Cyber Essentials Is Evolving – How The Changes Impact You?
In a step to standardise the Cyber Essentials certification standards, the IASME Consortium is the sole Cyber Essentials Partner (formerly accreditation body) of the National Cyber Security Centre, from 1 April 2020, and the other four accreditation bodies will no longer be active in the scheme.
The National Cyber Security Centre (NCSC) is the authority on behalf of HMG to designate accreditation bodies for Cyber Essentials. If you have a Cyber Essentials certification (or Cyber Essentials PLUS) or are considering applying for one, we clarify the sweeping changes you should learn.
What is the Cyber Essentials Scheme?
Cyber Essentials is a UK Government scheme that sets out five basic security measures to protect organisations from about 80 per cent of common cyber attacks.
The certification phase of the scheme is designed to help companies of any size demonstrate their dedication to cyber security – all while keeping the method easy and low cost.
Why is Cyber Essentials Changing?
There was ambiguity between organisations [working towards CE] and the certification bodies, with five Cyber Essentials accreditation bodies in the mix: CREST, APMG International, IRM, QG Management Standards and the IASME consortium.
The prevailing opinion was that the accreditation bodies were not operating to a level that was appropriate. For example, if you worked with a CREST-affiliated certification agency, then you would have a different experience than if you worked with one IRM affiliate.
How does that affect applications / renewals for certification?
A switch to a single Cyber Essentials partner would of course add improvements to the scheme. The below highlights key April 2020 changes:
The biggest and most noticeable improvement to the scheme is to pick IASME as a partner instead of using five separate accreditation bodies. This will ensure that there is a more systematic approach between certifying bodies to determine Cyber Essentials.
For the most part, the assessments themselves remain identical to those carried out pre-April 2020. The most significant change to the assessments is with the core Cyber Essentials accreditation. Beginning April, this is consisting only of a questionnaire on self-assessment, indicating an external vulnerability check is no longer part of Cyber Essentials. The self-assessment will also provide more ‘free text’ than previous accreditation bodies might have used to, promoting greater contact between the assessor and the company being assessed to ensure that all assessment standards are properly met.
There are also small improvements to the Cyber Essentials Plus programme, with more in-depth scans being carried out as part of the assessment to ensure adequate coverage of the internet-facing network.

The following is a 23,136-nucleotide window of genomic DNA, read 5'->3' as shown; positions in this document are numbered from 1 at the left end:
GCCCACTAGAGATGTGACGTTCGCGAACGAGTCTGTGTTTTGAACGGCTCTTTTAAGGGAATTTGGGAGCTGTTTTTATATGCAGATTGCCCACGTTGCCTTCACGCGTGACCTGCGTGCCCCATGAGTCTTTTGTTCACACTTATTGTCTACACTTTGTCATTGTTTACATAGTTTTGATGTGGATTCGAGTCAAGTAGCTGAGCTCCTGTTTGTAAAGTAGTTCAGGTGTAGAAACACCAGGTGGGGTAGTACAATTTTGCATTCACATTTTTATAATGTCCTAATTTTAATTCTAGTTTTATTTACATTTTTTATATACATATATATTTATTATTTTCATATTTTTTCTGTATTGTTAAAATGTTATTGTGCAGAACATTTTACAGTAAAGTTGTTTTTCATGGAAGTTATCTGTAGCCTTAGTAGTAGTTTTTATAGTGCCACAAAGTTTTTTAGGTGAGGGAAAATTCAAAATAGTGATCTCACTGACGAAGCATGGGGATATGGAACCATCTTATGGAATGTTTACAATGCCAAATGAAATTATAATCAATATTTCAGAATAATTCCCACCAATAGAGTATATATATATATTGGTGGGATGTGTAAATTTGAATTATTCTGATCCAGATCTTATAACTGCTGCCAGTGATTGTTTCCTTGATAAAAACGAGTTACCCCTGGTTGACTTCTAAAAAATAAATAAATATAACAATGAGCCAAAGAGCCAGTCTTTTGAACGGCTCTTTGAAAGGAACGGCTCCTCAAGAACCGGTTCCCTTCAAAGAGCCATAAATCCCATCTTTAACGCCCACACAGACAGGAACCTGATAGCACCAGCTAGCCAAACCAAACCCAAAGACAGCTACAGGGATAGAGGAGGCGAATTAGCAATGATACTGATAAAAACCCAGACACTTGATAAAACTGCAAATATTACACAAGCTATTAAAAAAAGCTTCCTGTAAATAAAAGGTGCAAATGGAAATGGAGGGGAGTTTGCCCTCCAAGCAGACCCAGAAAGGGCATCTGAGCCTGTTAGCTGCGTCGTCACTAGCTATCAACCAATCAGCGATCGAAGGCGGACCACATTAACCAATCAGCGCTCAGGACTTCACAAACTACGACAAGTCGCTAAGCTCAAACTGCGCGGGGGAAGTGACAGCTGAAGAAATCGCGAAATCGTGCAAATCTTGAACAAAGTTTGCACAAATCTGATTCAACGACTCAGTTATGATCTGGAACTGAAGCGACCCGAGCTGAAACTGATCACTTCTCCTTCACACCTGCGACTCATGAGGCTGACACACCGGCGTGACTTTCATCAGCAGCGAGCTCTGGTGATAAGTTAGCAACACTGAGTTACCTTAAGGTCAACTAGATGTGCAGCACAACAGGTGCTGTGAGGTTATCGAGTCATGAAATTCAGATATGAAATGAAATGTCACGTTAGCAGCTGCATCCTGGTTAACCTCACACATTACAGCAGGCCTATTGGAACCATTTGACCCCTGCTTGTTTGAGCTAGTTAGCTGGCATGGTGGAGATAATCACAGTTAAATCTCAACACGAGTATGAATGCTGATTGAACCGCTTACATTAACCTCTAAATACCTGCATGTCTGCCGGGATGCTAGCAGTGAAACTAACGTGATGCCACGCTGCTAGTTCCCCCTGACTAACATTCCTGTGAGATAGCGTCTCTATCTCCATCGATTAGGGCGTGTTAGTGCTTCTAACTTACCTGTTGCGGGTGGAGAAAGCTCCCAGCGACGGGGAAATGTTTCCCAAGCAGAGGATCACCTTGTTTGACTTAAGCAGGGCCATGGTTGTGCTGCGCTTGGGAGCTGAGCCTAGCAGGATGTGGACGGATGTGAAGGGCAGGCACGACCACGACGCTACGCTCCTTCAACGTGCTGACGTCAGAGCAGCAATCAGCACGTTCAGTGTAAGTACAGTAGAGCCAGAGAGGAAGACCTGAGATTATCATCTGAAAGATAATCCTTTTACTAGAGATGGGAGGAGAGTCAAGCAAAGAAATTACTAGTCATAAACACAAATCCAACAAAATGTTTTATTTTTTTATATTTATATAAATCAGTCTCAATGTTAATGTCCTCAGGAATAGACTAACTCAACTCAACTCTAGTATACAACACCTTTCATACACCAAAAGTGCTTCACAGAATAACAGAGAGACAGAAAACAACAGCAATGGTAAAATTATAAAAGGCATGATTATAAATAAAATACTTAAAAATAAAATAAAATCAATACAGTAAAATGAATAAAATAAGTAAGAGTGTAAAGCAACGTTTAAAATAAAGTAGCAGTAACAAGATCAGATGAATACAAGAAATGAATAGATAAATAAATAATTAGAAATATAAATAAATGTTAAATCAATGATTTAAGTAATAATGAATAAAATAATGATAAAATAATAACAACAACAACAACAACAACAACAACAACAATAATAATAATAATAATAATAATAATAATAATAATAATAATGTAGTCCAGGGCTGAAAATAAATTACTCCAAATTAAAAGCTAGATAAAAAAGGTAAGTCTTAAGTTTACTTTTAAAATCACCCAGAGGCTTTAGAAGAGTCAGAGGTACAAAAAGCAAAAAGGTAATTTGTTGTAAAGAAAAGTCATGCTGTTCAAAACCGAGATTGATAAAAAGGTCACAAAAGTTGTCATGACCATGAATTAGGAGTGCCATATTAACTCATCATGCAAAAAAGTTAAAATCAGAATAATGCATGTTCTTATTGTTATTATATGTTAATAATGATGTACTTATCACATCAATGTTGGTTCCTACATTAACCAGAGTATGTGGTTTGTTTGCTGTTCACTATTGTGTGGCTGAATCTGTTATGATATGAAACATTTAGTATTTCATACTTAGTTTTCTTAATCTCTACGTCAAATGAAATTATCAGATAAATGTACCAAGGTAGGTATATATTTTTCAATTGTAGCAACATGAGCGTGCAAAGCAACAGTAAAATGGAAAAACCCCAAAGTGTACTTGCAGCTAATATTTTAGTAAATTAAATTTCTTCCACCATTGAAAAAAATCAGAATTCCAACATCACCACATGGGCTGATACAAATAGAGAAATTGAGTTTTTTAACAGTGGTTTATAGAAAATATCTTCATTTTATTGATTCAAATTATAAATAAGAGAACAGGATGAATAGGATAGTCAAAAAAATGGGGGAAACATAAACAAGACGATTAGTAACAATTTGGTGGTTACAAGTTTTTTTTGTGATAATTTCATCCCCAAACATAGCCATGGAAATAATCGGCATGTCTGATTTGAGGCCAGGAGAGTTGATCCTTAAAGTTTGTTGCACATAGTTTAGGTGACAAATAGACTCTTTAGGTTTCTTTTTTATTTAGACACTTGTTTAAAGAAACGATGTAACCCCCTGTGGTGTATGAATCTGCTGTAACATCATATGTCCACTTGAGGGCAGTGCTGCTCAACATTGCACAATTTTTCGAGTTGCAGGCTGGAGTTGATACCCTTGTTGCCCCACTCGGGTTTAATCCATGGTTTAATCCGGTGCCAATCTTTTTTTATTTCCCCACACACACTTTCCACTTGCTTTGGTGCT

A company will first pass the assessment of Cyber Essentials before they can take the assessment of Cyber Essentials Plus. To take the Cyber Essentials Plus assessment, this must have been completed within the last three months. Organizations will be tested simultaneously for the Cyber Essentials and Cyber Essentials Plus assessments as long as they complete the Cyber Essentials assessment successfully.
If a Cyber Essentials assessment fails, then there are two days for a company to fix problems that are eligible for a retest. Otherwise they’ll need to wait a month for Cyber Essentials to be reassessed.
If a Cyber Essentials Plus assessment fails, then a company will have 30 days to fix the problems. If issues are not remedied during this time, then the Cyber Essentials Plus assessment will fail and the Cyber Essentials certificate will also be revoked.
If a Cyber Essentials or Cyber Essentials Plus certification is successfully obtained, then the certification will only remain valid for one year from the date of passage. This would enable the maintenance of controls, rather than only passing the initial assessment.
How does Teceze help?
Teceze as a certifying agency is in a position to certify all Cyber Essentials and Cyber Essentials Plus organisations. Our experts have the requisite expertise to conduct these evaluations. Through consulting and monitoring experience, Teceze is also able to provide advice on how to improve the baseline controls. This gives more insight into their security posture to organisations and enables recommendations for change to be made.
And if you would like our support to be accredited (or recertified) by Cyber Essentials, pop up your information in the form on our inquiry page and we will be in touch.
The only way to protect what you’ve worked hard to build is to be vigilant when it comes to cybersecurity. If you’d like to know more about how your business can benefit from managed services, just give us a call, we are here to help.
Cyber Essentials Plus still has the Cyber Essentials trademark but for Cyber Essentials Plus a hands-on technical verification is carried out.